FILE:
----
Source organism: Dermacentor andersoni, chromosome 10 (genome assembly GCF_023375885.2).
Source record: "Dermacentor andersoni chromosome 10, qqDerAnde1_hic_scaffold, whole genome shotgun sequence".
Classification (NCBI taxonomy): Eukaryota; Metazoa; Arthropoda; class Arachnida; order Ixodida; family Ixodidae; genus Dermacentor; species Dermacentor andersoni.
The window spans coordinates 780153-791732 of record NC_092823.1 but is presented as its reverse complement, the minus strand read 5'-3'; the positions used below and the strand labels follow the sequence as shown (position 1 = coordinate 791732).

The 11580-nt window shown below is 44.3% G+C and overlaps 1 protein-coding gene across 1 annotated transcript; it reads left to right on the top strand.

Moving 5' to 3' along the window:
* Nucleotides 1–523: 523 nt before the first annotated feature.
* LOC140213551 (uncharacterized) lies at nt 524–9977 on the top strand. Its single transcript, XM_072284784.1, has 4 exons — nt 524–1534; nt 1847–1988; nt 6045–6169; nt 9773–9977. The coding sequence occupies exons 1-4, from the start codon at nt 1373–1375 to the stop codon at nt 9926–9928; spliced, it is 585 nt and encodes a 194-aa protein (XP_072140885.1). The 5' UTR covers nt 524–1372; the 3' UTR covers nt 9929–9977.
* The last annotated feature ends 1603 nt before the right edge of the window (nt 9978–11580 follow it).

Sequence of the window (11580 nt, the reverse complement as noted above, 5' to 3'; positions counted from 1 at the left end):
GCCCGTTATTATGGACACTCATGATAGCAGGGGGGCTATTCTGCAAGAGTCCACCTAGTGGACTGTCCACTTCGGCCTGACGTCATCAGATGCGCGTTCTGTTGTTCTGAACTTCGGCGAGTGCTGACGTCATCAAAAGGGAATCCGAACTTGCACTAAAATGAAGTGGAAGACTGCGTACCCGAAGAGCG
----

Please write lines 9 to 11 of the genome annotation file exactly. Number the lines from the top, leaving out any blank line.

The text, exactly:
* The last annotated feature ends 1603 nt before the right edge of the window (nt 9978–11580 follow it).

Sequence of the window (11580 nt, the reverse complement as noted above, 5' to 3'; positions counted from 1 at the left end):
GCCCGTTATTATGGACACTCATGATAGCAGGGGGGCTATTCTGCAAGAGTCCACCTAGTGGACTGTCCACTTCGGCCTGACGTCATCAGATGCGCGTTCTGTTGTTCTGAACTTCGGCGAGTGCTGACGTCATCAAAAGGGAATCCGAACTTGCACTAAAATGAAGTGGAAGACTGCGTACCCGAAGAGCG